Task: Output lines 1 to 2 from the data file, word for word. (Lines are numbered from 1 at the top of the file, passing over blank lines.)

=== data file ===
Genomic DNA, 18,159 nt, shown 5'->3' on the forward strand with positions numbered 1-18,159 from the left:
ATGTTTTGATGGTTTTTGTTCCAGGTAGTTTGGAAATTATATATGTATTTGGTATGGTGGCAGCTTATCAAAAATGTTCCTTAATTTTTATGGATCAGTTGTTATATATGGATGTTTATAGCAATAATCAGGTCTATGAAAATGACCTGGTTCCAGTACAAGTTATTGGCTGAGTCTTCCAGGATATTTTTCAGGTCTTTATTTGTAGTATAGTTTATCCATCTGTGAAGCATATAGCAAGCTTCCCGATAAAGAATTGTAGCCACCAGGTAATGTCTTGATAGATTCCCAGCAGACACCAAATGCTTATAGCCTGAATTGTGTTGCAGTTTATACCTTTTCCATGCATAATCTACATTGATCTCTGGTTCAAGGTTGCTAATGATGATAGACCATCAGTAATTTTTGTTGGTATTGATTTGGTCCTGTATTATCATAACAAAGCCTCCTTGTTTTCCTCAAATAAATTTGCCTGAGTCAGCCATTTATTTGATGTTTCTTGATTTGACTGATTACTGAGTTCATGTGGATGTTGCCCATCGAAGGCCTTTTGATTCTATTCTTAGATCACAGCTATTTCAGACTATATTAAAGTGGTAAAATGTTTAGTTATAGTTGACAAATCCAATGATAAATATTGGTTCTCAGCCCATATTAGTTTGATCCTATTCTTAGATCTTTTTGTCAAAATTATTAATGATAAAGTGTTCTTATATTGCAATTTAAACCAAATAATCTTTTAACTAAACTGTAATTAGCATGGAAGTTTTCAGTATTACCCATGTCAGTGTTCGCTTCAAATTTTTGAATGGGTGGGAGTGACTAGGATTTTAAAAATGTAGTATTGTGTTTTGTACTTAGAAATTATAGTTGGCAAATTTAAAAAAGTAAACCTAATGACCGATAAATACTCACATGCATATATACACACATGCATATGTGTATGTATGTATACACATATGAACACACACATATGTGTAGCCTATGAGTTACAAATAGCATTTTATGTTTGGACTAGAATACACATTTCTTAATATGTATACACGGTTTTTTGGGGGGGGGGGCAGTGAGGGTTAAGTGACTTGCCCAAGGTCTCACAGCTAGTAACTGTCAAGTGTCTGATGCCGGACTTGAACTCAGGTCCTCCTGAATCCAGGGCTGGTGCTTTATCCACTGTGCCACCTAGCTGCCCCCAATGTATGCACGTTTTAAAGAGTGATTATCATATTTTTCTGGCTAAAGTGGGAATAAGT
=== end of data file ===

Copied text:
Genomic DNA, 18,159 nt, shown 5'->3' on the forward strand with positions numbered 1-18,159 from the left:
ATGTTTTGATGGTTTTTGTTCCAGGTAGTTTGGAAATTATATATGTATTTGGTATGGTGGCAGCTTATCAAAAATGTTCCTTAATTTTTATGGATCAGTTGTTATATATGGATGTTTATAGCAATAATCAGGTCTATGAAAATGACCTGGTTCCAGTACAAGTTATTGGCTGAGTCTTCCAGGATATTTTTCAGGTCTTTATTTGTAGTATAGTTTATCCATCTGTGAAGCATATAGCAAGCTTCCCGATAAAGAATTGTAGCCACCAGGTAATGTCTTGATAGATTCCCAGCAGACACCAAATGCTTATAGCCTGAATTGTGTTGCAGTTTATACCTTTTCCATGCATAATCTACATTGATCTCTGGTTCAAGGTTGCTAATGATGATAGACCATCAGTAATTTTTGTTGGTATTGATTTGGTCCTGTATTATCATAACAAAGCCTCCTTGTTTTCCTCAAATAAATTTGCCTGAGTCAGCCATTTATTTGATGTTTCTTGATTTGACTGATTACTGAGTTCATGTGGATGTTGCCCATCGAAGGCCTTTTGATTCTATTCTTAGATCACAGCTATTTCAGACTATATTAAAGTGGTAAAATGTTTAGTTATAGTTGACAAATCCAATGATAAATATTGGTTCTCAGCCCATATTAGTTTGATCCTATTCTTAGATCTTTTTGTCAAAATTATTAATGATAAAGTGTTCTTATATTGCAATTTAAACCAAATAATCTTTTAACTAAACTGTAATTAGCATGGAAGTTTTCAGTATTACCCATGTCAGTGTTCGCTTCAAATTTTTGAATGGGTGGGAGTGACTAGGATTTTAAAAATGTAGTATTGTGTTTTGTACTTAGAAATTATAGTTGGCAAATTTAAAAAAGTAAACCTAATGACCGATAAATACTCACATGCATATATACACACATGCATATGTGTATGTATGTATACACATATGAACACACACATATGTGTAGCCTATGAGTTACAAATAGCATTTTATGTTTGGACTAGAATACACATTTCTTAATATGTATACACGGTTTTTTGGGGGGGGGGGCAGTGAGGGTTAAGTGACTTGCCCAAGGTCTCACAGCTAGTAACTGTCAAGTGTCTGATGCCGGACTTGAACTCAGGTCCTCCTGAATCCAGGGCTGGTGCTTTATCCACTGTGCCACCTAGCTGCCCCCAATGTATGCACGTTTTAAAGAGTGATTATCATATTTTTCTGGCTAAAGTGGGAATAAGT